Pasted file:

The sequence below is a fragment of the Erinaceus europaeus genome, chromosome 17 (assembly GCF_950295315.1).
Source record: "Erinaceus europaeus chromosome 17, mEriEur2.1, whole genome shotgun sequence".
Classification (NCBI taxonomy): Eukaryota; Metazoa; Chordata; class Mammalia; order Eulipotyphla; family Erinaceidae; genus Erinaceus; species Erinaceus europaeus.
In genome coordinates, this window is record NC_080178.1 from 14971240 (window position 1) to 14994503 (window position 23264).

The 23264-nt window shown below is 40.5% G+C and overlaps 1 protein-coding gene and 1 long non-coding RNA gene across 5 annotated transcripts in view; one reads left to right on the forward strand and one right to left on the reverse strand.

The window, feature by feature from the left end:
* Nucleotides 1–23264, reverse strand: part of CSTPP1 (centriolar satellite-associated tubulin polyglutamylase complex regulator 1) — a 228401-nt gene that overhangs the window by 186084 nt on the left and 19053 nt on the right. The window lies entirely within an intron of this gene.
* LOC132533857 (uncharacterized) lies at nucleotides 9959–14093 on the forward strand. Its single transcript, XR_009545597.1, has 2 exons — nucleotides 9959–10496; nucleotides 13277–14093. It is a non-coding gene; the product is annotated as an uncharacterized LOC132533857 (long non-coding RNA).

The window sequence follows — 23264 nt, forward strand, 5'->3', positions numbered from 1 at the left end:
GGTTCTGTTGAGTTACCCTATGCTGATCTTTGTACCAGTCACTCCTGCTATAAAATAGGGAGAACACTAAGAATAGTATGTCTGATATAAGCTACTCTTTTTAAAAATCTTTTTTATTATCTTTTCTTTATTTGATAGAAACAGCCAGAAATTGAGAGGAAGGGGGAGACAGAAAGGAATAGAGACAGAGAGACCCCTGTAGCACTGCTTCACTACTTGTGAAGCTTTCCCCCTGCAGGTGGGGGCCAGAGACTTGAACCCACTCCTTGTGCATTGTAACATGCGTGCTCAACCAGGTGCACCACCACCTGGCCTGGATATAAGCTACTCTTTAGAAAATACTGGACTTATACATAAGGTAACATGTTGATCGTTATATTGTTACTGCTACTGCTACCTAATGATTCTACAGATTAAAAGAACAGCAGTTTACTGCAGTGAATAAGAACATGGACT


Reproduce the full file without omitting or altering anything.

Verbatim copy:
The sequence below is a fragment of the Erinaceus europaeus genome, chromosome 17 (assembly GCF_950295315.1).
Source record: "Erinaceus europaeus chromosome 17, mEriEur2.1, whole genome shotgun sequence".
Classification (NCBI taxonomy): Eukaryota; Metazoa; Chordata; class Mammalia; order Eulipotyphla; family Erinaceidae; genus Erinaceus; species Erinaceus europaeus.
In genome coordinates, this window is record NC_080178.1 from 14971240 (window position 1) to 14994503 (window position 23264).

The 23264-nt window shown below is 40.5% G+C and overlaps 1 protein-coding gene and 1 long non-coding RNA gene across 5 annotated transcripts in view; one reads left to right on the forward strand and one right to left on the reverse strand.

The window, feature by feature from the left end:
* Nucleotides 1–23264, reverse strand: part of CSTPP1 (centriolar satellite-associated tubulin polyglutamylase complex regulator 1) — a 228401-nt gene that overhangs the window by 186084 nt on the left and 19053 nt on the right. The window lies entirely within an intron of this gene.
* LOC132533857 (uncharacterized) lies at nucleotides 9959–14093 on the forward strand. Its single transcript, XR_009545597.1, has 2 exons — nucleotides 9959–10496; nucleotides 13277–14093. It is a non-coding gene; the product is annotated as an uncharacterized LOC132533857 (long non-coding RNA).

The window sequence follows — 23264 nt, forward strand, 5'->3', positions numbered from 1 at the left end:
GGTTCTGTTGAGTTACCCTATGCTGATCTTTGTACCAGTCACTCCTGCTATAAAATAGGGAGAACACTAAGAATAGTATGTCTGATATAAGCTACTCTTTTTAAAAATCTTTTTTATTATCTTTTCTTTATTTGATAGAAACAGCCAGAAATTGAGAGGAAGGGGGAGACAGAAAGGAATAGAGACAGAGAGACCCCTGTAGCACTGCTTCACTACTTGTGAAGCTTTCCCCCTGCAGGTGGGGGCCAGAGACTTGAACCCACTCCTTGTGCATTGTAACATGCGTGCTCAACCAGGTGCACCACCACCTGGCCTGGATATAAGCTACTCTTTAGAAAATACTGGACTTATACATAAGGTAACATGTTGATCGTTATATTGTTACTGCTACTGCTACCTAATGATTCTACAGATTAAAAGAACAGCAGTTTACTGCAGTGAATAAGAACATGGACT